Indiana tops in manufacturing impact on state's economy
Study by Website finds Midwest economies depend on plant output
A new report details the top 10 states for manufacturing by percentage of the state’s overall GDP. The list is fairly evenly split between the Southeast and the traditional Rust Belt states.
According to the Website 24/7 Wall St., Indiana was ranked first based on its ranking in terms of motor vehicles and chemicals. The Hoosier State’s $84.15 billion in manufacturing output is 6th in the nation, based on figures it obtained from the Bureau of Economic Analysis, but that is 28.2% of the state’s overall GDP. The article’s authors cited plant expansion throughout the state, and noted, “Developments like these are critical for the economy of the state, which depends on manufacturing more than anywhere else in the nation.”
Oregon ranked second in the nation at 27.8% of GDP. The 24/7 Wall St. study found that almost 69% of Oregon’s manufacturing output came from the computer and electronics industry. Louisiana was third, based largely on its strength in petroleum and coal.
Article authors Alexander E.M. Hess, Michael B. Sauter and Thomas C. Frohlich wrote, “During the recession, and in many cases before the recession even started, many states with high manufacturing employment faced steep job losses. Between January 2007 and mid-2009, Indiana lost more than 100,000 manufacturing jobs. In Michigan, nearly 125,000 manufacturing jobs were lost between January 2008 and January 2009 alone. Now, many of these states have seen employment rebound.”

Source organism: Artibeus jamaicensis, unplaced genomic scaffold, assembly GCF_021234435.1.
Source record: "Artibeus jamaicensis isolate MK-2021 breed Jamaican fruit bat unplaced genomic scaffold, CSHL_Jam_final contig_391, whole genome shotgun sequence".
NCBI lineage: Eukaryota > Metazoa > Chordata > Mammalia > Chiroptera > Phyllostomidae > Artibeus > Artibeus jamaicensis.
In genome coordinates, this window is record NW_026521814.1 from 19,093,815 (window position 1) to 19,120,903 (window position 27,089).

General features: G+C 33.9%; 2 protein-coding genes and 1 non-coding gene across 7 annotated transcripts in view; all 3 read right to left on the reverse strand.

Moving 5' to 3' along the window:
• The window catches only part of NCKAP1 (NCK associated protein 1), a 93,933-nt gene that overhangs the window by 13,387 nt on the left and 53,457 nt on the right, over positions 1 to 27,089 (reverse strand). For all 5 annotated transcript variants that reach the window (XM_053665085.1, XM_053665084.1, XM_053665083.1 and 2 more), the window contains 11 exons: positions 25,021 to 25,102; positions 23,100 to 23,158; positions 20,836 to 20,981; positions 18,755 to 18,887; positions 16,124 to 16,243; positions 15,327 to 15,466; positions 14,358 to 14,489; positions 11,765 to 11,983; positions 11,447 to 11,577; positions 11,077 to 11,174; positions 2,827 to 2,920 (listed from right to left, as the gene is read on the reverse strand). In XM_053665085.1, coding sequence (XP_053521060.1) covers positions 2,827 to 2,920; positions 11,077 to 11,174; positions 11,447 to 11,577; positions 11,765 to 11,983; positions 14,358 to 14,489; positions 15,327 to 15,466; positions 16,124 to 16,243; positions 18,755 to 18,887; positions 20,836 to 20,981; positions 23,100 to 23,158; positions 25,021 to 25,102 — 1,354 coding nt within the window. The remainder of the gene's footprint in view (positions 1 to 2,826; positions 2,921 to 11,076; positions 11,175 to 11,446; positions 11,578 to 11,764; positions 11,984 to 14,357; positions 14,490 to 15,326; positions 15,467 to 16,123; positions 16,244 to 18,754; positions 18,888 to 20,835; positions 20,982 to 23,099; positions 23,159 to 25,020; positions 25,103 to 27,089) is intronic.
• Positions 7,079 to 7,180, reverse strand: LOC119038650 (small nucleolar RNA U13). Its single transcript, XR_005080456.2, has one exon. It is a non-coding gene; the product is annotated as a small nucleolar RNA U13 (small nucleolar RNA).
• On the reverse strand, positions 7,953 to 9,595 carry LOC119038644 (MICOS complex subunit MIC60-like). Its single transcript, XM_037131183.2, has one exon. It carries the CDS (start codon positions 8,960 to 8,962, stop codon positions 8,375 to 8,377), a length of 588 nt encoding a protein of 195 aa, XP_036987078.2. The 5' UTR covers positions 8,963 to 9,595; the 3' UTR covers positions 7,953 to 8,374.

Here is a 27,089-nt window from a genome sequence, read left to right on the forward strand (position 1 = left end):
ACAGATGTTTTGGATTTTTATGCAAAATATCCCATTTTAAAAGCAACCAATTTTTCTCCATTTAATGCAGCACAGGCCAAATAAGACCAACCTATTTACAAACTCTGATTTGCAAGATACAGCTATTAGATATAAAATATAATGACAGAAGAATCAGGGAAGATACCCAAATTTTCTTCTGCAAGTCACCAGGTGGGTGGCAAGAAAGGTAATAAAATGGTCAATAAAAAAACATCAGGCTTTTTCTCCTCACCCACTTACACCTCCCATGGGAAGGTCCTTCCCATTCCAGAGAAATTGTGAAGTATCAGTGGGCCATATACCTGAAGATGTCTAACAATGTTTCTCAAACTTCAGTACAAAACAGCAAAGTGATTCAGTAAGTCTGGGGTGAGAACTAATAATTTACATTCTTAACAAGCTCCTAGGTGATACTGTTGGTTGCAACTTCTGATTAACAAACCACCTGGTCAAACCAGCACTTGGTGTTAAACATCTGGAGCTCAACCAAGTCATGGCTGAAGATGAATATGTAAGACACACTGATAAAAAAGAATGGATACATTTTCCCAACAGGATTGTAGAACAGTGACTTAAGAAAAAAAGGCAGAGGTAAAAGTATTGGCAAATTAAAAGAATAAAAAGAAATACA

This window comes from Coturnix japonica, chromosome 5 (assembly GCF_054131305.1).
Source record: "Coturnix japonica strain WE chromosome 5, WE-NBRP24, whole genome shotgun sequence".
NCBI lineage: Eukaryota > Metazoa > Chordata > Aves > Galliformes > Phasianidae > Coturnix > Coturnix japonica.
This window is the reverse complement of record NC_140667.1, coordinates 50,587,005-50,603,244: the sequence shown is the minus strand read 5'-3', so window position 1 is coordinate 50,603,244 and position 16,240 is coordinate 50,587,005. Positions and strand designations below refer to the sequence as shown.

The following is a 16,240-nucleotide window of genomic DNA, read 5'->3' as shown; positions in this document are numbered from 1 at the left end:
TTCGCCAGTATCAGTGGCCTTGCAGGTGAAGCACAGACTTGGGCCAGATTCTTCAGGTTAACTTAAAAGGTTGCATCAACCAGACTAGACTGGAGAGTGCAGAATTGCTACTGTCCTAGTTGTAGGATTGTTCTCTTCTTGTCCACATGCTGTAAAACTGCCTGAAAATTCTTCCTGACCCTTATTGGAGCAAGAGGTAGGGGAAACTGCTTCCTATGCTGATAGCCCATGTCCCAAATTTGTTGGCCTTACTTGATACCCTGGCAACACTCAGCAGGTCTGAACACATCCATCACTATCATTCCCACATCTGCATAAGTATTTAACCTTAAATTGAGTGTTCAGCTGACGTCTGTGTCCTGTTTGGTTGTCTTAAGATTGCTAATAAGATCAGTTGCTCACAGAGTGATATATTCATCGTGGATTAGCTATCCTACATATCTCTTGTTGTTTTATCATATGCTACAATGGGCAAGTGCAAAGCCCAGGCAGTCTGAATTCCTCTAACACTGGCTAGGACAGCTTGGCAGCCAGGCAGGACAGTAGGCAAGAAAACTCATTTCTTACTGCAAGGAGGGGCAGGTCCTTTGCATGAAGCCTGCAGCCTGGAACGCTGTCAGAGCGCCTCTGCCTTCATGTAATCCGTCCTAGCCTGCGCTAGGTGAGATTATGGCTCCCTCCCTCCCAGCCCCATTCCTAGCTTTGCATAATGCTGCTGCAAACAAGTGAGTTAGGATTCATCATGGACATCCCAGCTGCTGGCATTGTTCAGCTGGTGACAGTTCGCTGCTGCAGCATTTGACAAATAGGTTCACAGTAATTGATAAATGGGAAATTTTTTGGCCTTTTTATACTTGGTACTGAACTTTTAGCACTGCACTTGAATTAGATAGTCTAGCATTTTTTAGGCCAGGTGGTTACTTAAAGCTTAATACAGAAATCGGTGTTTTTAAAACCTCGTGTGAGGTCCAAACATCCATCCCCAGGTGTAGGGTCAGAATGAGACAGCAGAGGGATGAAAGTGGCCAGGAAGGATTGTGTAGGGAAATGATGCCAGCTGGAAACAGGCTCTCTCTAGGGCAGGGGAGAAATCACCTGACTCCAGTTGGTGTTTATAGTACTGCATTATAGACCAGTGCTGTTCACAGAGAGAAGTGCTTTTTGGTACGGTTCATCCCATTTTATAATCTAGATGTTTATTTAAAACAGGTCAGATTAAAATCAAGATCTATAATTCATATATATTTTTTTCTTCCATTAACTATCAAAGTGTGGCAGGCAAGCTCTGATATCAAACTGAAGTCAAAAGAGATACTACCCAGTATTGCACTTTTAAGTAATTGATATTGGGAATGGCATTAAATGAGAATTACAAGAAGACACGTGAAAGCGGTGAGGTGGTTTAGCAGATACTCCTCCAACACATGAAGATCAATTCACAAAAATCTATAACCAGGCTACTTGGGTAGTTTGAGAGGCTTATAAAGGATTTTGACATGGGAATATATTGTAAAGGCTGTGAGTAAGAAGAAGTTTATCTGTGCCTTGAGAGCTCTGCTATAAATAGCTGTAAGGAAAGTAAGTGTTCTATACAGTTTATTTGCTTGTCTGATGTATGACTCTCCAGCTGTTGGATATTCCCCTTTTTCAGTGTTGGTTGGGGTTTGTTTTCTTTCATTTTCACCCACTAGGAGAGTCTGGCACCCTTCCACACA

Michigan is one of six Midwestern states on the list, joining Indiana, Wisconsin, Kentucky, Ohio and Iowa. Oregon was the only state west of the Rockies to make the list.
The top 10 states and the percentage of GDP derived from manufacturing are:
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Before the calendar turned, 2016 already had the makings of a pivotal year for manufacturing, and for the world.
There were the big events for the year, including the United States as Partner Country at Hannover Messe in April and the 2016 International Manufacturing Technology Show in Chicago in September. There's also the matter of the U.S. presidential elections in November, which promise to shape policy in manufacturing for years to come.
But the year started with global economic turmoil, as a slowdown in Chinese manufacturing triggered a worldwide stock hiccup that sent values plummeting. The continued plunge in world oil prices has resulted in a slowdown in exploration and, by extension, the manufacture of exploration equipment.
Read more: 2015 Salary Survey